Mayor Rex Richardson made history Tuesday night in becoming the city’s first Black mayor—and said in his inaugural speech he will push to declare a state of emergency over homelessness, which rose 62% in the city’s most recent point-in-time count earlier this year.

Richardson didn’t give details about such a declaration would mean. It would require City Council approval.

The city of LA this month declared a state of emergency over homelessness, empowering newly elected Mayor Karen Bass to make quicker decisions on issues such as building housing.

Bass was in attendance at Tuesday’s inaugural, a ceremony that drew thousands of people to the Terrace Theater Downtown.

In addition to Richardson, three new councilmembers also took office: Kristina Duggan in District 3, Megan Kerr in District 5 and Joni Ricks-Oddie in District 9. Mary Zendejas in District 1 and Roberto Uranga in District 7 were also sworn in to new terms.

Richardson devoted much of his first mayoral speech to the impending issue of homelessness, as well as inequality and mental health issues.

“We need every part of our city to go all in,” Richardson said.

Richardson said that his administration would work not only to address homelessness in the city, but would create more opportunities for the city’s youth by providing good-paying jobs for the city’s workforce and look to increase housing production in the city for all income levels.

“We’ll build an economy that leaves no one behind,” he said.

Rex Richardson is sworn in as the 29th Mayor of Long Beach in Long Beach Tuesday, Dec. 20, 2022. Photo by Thomas R. Cordova.

The three new members of the council will usher in the biggest change since 2014, when five new members were sworn in alongside a new mayor and city attorney. The only other citywide office to change hands this election cycle was the City Attorney’s seat, which was won by Assistant City Attorney Dawn McIntosh.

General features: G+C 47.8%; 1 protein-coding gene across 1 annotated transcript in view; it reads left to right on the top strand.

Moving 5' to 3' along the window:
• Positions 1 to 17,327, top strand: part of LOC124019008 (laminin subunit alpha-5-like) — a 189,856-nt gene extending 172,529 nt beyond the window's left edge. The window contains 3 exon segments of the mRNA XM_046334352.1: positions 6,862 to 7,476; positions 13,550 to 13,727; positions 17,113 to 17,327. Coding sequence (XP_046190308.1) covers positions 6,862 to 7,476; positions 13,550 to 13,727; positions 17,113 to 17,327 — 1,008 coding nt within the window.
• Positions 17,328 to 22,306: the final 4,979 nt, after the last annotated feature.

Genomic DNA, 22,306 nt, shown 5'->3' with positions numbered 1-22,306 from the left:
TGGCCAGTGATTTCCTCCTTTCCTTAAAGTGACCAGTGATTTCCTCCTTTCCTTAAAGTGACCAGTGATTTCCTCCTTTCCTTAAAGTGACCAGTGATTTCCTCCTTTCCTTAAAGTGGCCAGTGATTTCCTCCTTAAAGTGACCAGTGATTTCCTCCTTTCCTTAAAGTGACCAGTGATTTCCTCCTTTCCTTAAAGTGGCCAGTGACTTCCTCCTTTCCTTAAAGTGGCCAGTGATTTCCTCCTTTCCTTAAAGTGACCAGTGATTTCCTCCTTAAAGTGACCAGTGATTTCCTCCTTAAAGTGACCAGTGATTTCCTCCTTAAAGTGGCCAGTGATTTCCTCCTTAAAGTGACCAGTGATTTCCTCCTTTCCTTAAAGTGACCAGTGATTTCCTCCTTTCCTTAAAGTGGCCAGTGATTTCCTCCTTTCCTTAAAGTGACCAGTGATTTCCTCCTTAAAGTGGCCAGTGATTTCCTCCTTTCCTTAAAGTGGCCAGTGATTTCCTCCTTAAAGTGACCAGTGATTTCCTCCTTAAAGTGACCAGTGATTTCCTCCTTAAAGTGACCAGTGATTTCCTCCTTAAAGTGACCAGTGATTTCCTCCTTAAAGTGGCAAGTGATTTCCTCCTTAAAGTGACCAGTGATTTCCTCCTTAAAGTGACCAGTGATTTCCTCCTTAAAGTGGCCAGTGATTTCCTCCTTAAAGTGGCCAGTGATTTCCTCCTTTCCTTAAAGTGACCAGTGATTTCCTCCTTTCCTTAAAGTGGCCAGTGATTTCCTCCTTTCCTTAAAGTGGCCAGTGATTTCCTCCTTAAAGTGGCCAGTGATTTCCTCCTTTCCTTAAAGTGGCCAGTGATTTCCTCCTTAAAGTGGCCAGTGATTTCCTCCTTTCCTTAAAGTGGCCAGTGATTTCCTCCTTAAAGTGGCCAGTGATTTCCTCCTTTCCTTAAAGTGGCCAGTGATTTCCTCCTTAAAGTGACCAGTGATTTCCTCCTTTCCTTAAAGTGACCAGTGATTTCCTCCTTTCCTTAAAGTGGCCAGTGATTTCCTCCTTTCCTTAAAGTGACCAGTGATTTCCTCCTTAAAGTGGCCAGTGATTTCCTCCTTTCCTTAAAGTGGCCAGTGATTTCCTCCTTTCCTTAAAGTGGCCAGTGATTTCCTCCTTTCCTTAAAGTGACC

City Prosecutor Doug Haubert and City Auditor Laura Doud both won reelection during the June primary.

Uranga, who was elected to a third term in June, has not been present at public meetings since suffering a stroke in September. He appeared at Tuesday’s ceremony with his wife and son, offering a few remarks.

The council has voted to excuse him from being absent from the council to avoid his seat becoming vacant, which happens after four consecutive missed meetings, according to the city charter.

It’s unclear when he will return to the City Council. The body is not expected to meet again until the middle of January.

Vice Mayor election 

In a brief meeting before the inauguration event Tuesday night, Councilmember Cindy Allen was elected as the next vice mayor by her City Council colleagues in an 8-0 vote.

Allen was nominated by Councilmember Suely Saro, with the move being backed by Councilmembers Mary Zendejas and Joni Ricks-Oddie, who is one of the newest members of the body.

The vice mayor position is ceremonial, but Allen will get to fill in for Richardson when he is absent from public events or meetings. Allen would chair the City Council meetings in Richardson’s absence.

Her selection as the next vice mayor happened quickly with no other members being nominated for the position. Allen said she knew the past few years had been challenging for the city but she looked forward to working with the rest of the council to address the city’s issues.

“I know our community expects that we are all united and work together for our common goals,” Allen said, adding that priorities would be homelessness and economic development. “If each and every one of our districts, succeed, we all succeed.”

Editors note: Councilmember Roberto Uranga was elected to a third term in June. A previous version of this story said it was his second term. 

Here’s how Long Beach voted in the November election for mayor

Jason Ruiz covers City Hall and politics for the Long Beach Post. Reach him at [email protected] or @JasonRuiz_LB on Twitter.